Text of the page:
US presses Israel on talks for Middle East nuclear-free zone

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UNITED NATIONS (AP) — The United States has sent a top official to Israel amid an effort to revive talks on a Middle East zone free of nuclear weapons, a central issue of a landmark treaty review conference that some fear will end Friday without progress on global disarmament.

The State Department confirmed that the assistant secretary of state for international security and nonproliferation was in Israel to discuss the issue. An Israeli Foreign Ministry spokesman declined comment on Thomas Countryman's visit, saying it was a "very sensitive" matter.

Establishing a zone free of nuclear weapons in one of the world's most tense regions is a rare point of agreement between the United States and Russia these days. Frustrated by the delay of a conference on the zone that was supposed to take place three years ago, Russia has proposed that U.N.-led talks be held no later than March 2016.

A draft proposal by a review conference subcommittee on regional issues, dated Wednesday, would impose an even earlier deadline, saying the U.N. secretary-general should convene talks by Dec. 15 if Israel and its neighbors can't agree on arrangements by then.

That has alarmed Israel, which is not a party to the treaty and has never publicly declared what is widely considered to be an extensive nuclear weapons program. Israel was furious when the United States at the treaty review conference five years ago signed off on a document that called for talks on a Middle East nuclear-free zone by 2012.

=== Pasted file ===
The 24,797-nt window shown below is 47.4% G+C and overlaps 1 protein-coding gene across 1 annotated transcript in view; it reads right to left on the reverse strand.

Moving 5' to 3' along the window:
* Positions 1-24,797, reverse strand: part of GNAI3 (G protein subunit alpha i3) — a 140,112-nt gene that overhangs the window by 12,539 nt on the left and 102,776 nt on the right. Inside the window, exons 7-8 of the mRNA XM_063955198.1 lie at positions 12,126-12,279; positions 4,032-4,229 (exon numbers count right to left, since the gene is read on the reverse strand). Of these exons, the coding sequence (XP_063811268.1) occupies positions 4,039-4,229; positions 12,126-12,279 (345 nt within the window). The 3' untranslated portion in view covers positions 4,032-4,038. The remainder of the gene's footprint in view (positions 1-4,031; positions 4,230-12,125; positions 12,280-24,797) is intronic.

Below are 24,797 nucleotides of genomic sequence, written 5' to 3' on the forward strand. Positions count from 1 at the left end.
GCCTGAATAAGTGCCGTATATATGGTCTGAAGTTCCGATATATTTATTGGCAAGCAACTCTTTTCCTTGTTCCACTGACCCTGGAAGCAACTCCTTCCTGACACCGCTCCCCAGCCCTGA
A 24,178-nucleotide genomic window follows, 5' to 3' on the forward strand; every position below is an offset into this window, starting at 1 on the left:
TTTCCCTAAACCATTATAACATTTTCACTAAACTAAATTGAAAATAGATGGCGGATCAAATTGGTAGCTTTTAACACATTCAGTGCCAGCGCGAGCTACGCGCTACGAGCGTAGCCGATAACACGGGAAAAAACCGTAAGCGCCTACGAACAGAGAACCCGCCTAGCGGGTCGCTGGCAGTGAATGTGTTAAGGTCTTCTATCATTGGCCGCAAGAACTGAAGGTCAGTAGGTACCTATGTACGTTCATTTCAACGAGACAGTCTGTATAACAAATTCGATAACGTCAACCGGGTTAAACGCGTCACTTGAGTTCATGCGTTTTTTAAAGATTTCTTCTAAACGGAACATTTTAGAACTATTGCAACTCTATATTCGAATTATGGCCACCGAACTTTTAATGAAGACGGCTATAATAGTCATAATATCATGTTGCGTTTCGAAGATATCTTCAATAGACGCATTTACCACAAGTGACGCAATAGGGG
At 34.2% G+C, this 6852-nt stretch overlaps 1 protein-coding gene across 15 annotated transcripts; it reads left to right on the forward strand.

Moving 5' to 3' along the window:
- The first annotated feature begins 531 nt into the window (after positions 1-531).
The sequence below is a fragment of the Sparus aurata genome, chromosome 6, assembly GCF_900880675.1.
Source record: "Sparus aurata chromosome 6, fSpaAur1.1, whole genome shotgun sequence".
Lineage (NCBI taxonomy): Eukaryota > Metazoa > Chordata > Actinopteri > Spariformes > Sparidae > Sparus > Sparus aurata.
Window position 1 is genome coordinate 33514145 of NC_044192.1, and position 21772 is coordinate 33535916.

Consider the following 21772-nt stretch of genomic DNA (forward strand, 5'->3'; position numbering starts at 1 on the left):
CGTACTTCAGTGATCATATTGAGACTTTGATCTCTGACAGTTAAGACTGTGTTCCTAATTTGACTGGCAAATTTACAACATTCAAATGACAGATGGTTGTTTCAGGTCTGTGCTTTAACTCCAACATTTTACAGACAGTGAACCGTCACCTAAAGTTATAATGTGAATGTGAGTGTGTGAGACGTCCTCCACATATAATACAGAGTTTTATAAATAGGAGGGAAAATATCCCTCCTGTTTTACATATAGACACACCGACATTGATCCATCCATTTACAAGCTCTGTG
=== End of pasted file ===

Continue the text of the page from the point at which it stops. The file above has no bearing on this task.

With a new document that threatens to pressure Israel again, the U.S. visit this week is meant to calm things down. "This administration and this president do not break commitments to our Israeli partners, and any suggestion to the contrary is offensive," White House spokeswoman Bernadette Meehan said in a statement.

Israel is concerned about talks being held without its agreement on an agenda, said Emily Landau, head of the Arms Control program at the Institute for National Security Studies, an Israeli think tank. If talks single out Israel as the only state that needs to take action, "obviously it's not something Israel will be able to agree to," she said.

On Thursday, U.S. State Department spokeswoman Marie Harf said the U.S. was "working to ensure that a final text meets our interests and Israel's." She stressed that the U.S. and Israel share the goal of a Middle East free of weapons of mass destruction.

The review conference for the landmark Nuclear Non-Proliferation Treaty takes place just every five years, and a failure to agree on a way forward would highlight the growing frustration of countries without nuclear weapons to get the nuclear-armed ones to take concrete steps to disarm. The United States and Russia hold more than 90 percent of the estimated 16,000 nuclear weapons in the world today.

Israel showed up at the review conference this year as a surprise observer. It blamed its Arab neighbors for the failure of progress toward achieving a Middle East free of nuclear weapons, saying that after five rounds of consultations with some of its neighbors in Switzerland between October 2013 and June 2014 on a possible agenda, the other states discontinued the meetings.

Israel did not say why the talks were discontinued but noted that they were "the first direct engagement between Israel and its neighbors on this issue in over 20 years."


Associated Press writers Daniel Estrin in Jerusalem and Bradley Klapper in Washington contributed.

Copyright © The Associated Press. All rights reserved. This material may not be published, broadcast, rewritten or redistributed.

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